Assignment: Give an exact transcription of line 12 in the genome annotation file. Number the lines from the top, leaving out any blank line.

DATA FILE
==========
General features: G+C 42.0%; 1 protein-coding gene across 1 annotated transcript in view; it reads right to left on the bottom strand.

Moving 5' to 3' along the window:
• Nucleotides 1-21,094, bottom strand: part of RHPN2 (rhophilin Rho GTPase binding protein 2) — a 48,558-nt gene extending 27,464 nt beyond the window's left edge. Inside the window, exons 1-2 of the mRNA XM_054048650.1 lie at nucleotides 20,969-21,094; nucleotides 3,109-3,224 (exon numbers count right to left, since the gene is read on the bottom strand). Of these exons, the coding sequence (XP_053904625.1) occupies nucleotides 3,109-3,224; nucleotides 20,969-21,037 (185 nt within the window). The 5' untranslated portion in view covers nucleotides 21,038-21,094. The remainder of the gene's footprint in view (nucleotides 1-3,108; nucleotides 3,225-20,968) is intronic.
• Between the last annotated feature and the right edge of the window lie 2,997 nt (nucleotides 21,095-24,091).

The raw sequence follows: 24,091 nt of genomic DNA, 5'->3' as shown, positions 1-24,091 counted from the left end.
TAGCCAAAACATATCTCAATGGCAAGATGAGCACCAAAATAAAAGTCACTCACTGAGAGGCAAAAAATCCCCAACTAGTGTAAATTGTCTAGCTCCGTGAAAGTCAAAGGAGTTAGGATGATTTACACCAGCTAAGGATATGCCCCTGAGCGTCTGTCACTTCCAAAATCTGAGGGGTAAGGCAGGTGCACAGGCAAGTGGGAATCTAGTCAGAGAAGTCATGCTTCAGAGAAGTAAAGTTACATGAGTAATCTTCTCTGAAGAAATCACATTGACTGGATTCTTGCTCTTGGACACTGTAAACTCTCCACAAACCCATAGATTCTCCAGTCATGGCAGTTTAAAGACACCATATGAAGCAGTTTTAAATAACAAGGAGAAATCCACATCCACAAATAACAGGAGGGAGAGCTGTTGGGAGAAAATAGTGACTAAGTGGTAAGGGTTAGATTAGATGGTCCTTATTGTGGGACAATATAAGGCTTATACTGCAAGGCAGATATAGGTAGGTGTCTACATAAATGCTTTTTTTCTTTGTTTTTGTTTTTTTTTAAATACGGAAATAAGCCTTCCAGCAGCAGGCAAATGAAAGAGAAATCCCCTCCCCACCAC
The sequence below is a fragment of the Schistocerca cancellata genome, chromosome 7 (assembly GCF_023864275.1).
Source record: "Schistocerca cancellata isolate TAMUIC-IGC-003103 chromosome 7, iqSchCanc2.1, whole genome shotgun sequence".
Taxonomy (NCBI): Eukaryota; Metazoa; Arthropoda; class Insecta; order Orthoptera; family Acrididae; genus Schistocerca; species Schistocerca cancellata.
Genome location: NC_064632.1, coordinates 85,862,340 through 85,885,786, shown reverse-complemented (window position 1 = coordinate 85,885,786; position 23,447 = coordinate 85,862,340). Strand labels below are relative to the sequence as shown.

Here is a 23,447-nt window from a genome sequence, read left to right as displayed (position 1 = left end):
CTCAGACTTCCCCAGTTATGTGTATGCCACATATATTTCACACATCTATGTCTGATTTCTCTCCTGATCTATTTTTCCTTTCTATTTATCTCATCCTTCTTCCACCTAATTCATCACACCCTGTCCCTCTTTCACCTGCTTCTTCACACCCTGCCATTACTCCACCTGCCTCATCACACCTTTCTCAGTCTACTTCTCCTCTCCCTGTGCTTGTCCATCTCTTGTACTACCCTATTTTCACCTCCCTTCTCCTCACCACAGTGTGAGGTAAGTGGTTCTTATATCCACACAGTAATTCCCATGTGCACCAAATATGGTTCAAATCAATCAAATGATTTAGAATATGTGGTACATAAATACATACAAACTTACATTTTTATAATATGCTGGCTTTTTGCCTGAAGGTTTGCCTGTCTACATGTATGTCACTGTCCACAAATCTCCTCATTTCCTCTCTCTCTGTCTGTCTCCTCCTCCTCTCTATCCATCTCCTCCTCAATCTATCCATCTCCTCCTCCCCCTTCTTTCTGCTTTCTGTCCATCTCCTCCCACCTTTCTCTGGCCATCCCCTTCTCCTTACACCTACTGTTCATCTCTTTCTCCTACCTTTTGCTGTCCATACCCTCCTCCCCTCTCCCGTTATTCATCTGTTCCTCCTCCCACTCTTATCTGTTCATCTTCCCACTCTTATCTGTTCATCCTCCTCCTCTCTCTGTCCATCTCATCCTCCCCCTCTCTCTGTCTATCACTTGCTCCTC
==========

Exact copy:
CTCAGACTTCCCCAGTTATGTGTATGCCACATATATTTCACACATCTATGTCTGATTTCTCTCCTGATCTATTTTTCCTTTCTATTTATCTCATCCTTCTTCCACCTAATTCATCACACCCTGTCCCTCTTTCACCTGCTTCTTCACACCCTGCCATTACTCCACCTGCCTCATCACACCTTTCTCAGTCTACTTCTCCTCTCCCTGTGCTTGTCCATCTCTTGTACTACCCTATTTTCACCTCCCTTCTCCTCACCACAGTGTGAGGTAAGTGGTTCTTATATCCACACAGTAATTCCCATGTGCACCAAATATGGTTCAAATCAATCAAATGATTTAGAATATGTGGTACATAAATACATACAAACTTACATTTTTATAATATGCTGGCTTTTTGCCTGAAGGTTTGCCTGTCTACATGTATGTCACTGTCCACAAATCTCCTCATTTCCTCTCTCTCTGTCTGTCTCCTCCTCCTCTCTATCCATCTCCTCCTCAATCTATCCATCTCCTCCTCCCCCTTCTTTCTGCTTTCTGTCCATCTCCTCCCACCTTTCTCTGGCCATCCCCTTCTCCTTACACCTACTGTTCATCTCTTTCTCCTACCTTTTGCTGTCCATACCCTCCTCCCCTCTCCCGTTATTCATCTGTTCCTCCTCCCACTCTTATCTGTTCATCTTCCCACTCTTATCTGTTCATCCTCCTCCTCTCTCTGTCCATCTCATCCTCCCCCTCTCTCTGTCTATCACTTGCTCCTC